Newspaper article Evening Chronicle (Newcastle, England)

Train Chants Led to Fights; Five End Up in Court for Roles in Violent Journey

Newspaper article Evening Chronicle (Newcastle, England)

Train Chants Led to Fights; Five End Up in Court for Roles in Violent Journey

Article excerpt


A TRAIN "exploded" into violence after abusive chanting about former Sunderland footballer Adam Johnson.

Fists flew on the last train from Newcastle to Middlesbrough in a scene of "absolute confusion" involving up to 12 people.

Five tanked-up revellers ended up in the dock at Teesside Crown Court for their parts in the melee.

Passengers had been chanting about ex-Sunderland winger Adam Johnson, weeks before he stood trial for child sex offences which later saw him jailed for six years.

British Transport Police officers got on the 9.30pm train on February 13 over concerns that there might be trouble in the "intimidating atmosphere".

But the officers left, the chanting and shouting resumed and the rowdiness descended into violence. "Several fights broke out," said prosecutor Jenny Haigh.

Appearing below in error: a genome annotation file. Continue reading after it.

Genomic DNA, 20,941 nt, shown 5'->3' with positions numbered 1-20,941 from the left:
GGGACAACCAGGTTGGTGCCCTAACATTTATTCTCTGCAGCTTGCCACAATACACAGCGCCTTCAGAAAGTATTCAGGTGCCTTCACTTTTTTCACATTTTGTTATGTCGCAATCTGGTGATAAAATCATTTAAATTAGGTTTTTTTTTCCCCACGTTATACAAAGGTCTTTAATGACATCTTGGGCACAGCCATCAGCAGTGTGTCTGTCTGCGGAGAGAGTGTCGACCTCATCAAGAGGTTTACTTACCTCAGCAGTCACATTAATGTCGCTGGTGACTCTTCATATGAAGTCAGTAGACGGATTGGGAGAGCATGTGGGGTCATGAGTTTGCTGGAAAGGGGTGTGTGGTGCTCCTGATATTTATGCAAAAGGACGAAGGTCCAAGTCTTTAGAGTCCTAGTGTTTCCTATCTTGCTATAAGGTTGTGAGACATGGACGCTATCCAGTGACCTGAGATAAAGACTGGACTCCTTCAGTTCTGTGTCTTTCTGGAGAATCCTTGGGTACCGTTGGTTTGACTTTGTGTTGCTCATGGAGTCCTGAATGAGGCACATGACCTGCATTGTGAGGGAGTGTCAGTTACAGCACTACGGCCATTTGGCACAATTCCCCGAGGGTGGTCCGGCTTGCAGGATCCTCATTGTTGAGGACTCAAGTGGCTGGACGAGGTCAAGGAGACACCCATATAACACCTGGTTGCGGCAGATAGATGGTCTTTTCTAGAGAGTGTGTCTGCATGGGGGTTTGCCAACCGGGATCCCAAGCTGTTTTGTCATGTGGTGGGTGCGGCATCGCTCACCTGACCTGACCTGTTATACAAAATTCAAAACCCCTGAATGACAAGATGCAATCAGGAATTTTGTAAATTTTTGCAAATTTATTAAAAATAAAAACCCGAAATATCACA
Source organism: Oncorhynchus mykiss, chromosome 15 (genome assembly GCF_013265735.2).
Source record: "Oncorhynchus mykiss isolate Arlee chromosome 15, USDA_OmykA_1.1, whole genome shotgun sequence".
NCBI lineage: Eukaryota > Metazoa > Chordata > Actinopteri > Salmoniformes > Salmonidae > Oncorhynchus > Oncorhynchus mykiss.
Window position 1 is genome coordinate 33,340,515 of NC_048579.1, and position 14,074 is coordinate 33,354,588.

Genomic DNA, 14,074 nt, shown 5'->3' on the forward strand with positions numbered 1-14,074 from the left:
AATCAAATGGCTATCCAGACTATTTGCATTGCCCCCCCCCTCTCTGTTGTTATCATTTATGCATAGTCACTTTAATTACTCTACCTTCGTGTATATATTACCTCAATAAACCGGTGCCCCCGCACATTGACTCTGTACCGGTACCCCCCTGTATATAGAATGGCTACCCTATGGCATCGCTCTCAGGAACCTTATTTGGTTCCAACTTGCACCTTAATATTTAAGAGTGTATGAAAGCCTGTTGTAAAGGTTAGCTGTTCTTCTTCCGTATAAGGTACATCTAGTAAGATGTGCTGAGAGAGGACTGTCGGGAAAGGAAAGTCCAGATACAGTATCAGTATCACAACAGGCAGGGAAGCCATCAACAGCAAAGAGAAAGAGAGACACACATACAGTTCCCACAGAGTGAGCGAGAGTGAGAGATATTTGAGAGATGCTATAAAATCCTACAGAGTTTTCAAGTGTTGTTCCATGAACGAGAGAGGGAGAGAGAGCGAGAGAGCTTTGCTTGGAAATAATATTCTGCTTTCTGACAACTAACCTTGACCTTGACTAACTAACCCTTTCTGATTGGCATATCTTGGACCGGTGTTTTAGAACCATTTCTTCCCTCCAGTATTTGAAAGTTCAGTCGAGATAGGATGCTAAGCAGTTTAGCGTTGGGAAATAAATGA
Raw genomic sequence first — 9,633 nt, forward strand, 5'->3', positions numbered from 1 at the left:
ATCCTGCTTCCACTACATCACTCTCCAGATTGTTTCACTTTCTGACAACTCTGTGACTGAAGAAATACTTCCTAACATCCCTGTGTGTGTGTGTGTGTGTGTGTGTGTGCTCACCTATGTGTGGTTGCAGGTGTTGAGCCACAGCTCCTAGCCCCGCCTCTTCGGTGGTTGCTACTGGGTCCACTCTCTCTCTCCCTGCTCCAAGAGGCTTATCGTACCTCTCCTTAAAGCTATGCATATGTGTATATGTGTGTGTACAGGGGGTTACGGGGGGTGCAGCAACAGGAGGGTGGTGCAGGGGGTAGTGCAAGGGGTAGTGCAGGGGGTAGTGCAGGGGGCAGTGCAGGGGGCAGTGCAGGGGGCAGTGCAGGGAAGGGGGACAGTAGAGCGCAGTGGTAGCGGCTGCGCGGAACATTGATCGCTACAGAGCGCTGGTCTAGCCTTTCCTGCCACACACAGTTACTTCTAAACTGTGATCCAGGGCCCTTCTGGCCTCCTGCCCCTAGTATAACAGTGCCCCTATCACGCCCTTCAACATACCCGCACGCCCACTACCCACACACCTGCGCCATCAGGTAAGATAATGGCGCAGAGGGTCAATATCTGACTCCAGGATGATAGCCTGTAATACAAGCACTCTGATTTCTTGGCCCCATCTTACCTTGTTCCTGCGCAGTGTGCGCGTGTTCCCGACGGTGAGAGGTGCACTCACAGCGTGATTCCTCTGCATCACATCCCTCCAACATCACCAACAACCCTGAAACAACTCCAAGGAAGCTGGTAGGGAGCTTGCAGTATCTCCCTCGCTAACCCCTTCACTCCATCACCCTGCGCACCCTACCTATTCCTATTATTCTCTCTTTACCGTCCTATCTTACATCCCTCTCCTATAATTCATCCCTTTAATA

Four men and one woman - Andrew Jacques, 29, Christopher O'Brien, 34, Craig Rogan, 29, Anthony Sanderson, 28, and Elizabeth Cranney, 37 - faced sentencing.

One of the chanters, Jacques, was seen throwing punches.

A man was attacked in his seat by a group including Rogan and suffered two black eyes, while Cranney fought with another woman on the floor, pulling her hair.

She said she got into a "tussle", telling police: "The train exploded and there was fighting everywhere."

Sanderson told officers: "It takes two to tango. That's how it works. They hit me in the mouth. I hit them back." He confessed he had taken cocaine and "helped his mates out by throwing punches".

Jacques said he was remorseful. The lone conductor, who called 999, prompting police to board at Hartlepool and break up the fracas, said she felt shaken and upset, could not sleep and had headaches.

One passenger vowed never to travel on the train again.

Cranney, of St Cuthbert Street; Jacques, of Fernwood; O'Brien, of Cresswell Drive; Rogan, of Brunel Close; and Sanderson, of Suffolk Close, all Hartlepool, admitted affray.

They had few or no previous convictions and were all said to be otherwise hard-working, respectable people who expressed shame, remorse and embarrassment. …

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